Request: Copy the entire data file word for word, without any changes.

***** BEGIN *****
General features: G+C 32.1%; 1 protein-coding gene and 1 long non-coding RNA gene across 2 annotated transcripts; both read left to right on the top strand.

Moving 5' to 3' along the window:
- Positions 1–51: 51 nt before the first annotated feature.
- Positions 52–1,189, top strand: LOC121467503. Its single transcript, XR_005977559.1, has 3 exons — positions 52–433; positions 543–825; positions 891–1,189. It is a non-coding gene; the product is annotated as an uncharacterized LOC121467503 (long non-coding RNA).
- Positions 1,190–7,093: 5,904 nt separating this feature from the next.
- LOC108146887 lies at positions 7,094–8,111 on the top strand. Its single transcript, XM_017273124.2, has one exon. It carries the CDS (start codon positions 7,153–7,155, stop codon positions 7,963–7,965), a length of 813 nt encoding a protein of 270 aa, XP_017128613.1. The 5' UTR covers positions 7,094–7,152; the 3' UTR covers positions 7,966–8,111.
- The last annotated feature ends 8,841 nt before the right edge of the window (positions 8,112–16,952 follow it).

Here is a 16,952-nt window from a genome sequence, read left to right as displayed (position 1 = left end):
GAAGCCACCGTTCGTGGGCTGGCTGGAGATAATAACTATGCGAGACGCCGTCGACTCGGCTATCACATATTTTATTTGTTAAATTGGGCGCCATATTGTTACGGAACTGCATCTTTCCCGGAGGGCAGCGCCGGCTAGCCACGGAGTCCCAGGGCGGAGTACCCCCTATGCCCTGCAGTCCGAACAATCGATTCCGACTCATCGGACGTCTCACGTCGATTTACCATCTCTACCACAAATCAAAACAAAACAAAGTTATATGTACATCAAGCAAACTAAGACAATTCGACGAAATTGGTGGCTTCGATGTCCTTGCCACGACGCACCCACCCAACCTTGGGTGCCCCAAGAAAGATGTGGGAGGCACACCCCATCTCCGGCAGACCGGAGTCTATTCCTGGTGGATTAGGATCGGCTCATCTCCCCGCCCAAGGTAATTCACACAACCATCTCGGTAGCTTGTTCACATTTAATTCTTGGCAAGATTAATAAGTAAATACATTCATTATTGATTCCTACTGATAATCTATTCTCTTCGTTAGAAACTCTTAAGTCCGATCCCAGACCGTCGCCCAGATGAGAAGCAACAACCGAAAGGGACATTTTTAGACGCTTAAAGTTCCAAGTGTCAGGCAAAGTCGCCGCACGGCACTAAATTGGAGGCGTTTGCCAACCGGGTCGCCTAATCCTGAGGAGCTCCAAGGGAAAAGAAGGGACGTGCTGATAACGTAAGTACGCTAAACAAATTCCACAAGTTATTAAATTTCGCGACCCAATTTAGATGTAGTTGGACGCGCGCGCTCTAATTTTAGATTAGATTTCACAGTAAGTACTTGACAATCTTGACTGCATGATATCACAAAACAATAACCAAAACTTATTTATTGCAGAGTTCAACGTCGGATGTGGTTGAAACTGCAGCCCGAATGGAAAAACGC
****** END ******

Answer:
General features: G+C 32.1%; 1 protein-coding gene and 1 long non-coding RNA gene across 2 annotated transcripts; both read left to right on the top strand.

Moving 5' to 3' along the window:
- Positions 1–51: 51 nt before the first annotated feature.
- Positions 52–1,189, top strand: LOC121467503. Its single transcript, XR_005977559.1, has 3 exons — positions 52–433; positions 543–825; positions 891–1,189. It is a non-coding gene; the product is annotated as an uncharacterized LOC121467503 (long non-coding RNA).
- Positions 1,190–7,093: 5,904 nt separating this feature from the next.
- LOC108146887 lies at positions 7,094–8,111 on the top strand. Its single transcript, XM_017273124.2, has one exon. It carries the CDS (start codon positions 7,153–7,155, stop codon positions 7,963–7,965), a length of 813 nt encoding a protein of 270 aa, XP_017128613.1. The 5' UTR covers positions 7,094–7,152; the 3' UTR covers positions 7,966–8,111.
- The last annotated feature ends 8,841 nt before the right edge of the window (positions 8,112–16,952 follow it).

Here is a 16,952-nt window from a genome sequence, read left to right as displayed (position 1 = left end):
GAAGCCACCGTTCGTGGGCTGGCTGGAGATAATAACTATGCGAGACGCCGTCGACTCGGCTATCACATATTTTATTTGTTAAATTGGGCGCCATATTGTTACGGAACTGCATCTTTCCCGGAGGGCAGCGCCGGCTAGCCACGGAGTCCCAGGGCGGAGTACCCCCTATGCCCTGCAGTCCGAACAATCGATTCCGACTCATCGGACGTCTCACGTCGATTTACCATCTCTACCACAAATCAAAACAAAACAAAGTTATATGTACATCAAGCAAACTAAGACAATTCGACGAAATTGGTGGCTTCGATGTCCTTGCCACGACGCACCCACCCAACCTTGGGTGCCCCAAGAAAGATGTGGGAGGCACACCCCATCTCCGGCAGACCGGAGTCTATTCCTGGTGGATTAGGATCGGCTCATCTCCCCGCCCAAGGTAATTCACACAACCATCTCGGTAGCTTGTTCACATTTAATTCTTGGCAAGATTAATAAGTAAATACATTCATTATTGATTCCTACTGATAATCTATTCTCTTCGTTAGAAACTCTTAAGTCCGATCCCAGACCGTCGCCCAGATGAGAAGCAACAACCGAAAGGGACATTTTTAGACGCTTAAAGTTCCAAGTGTCAGGCAAAGTCGCCGCACGGCACTAAATTGGAGGCGTTTGCCAACCGGGTCGCCTAATCCTGAGGAGCTCCAAGGGAAAAGAAGGGACGTGCTGATAACGTAAGTACGCTAAACAAATTCCACAAGTTATTAAATTTCGCGACCCAATTTAGATGTAGTTGGACGCGCGCGCTCTAATTTTAGATTAGATTTCACAGTAAGTACTTGACAATCTTGACTGCATGATATCACAAAACAATAACCAAAACTTATTTATTGCAGAGTTCAACGTCGGATGTGGTTGAAACTGCAGCCCGAATGGAAAAACGC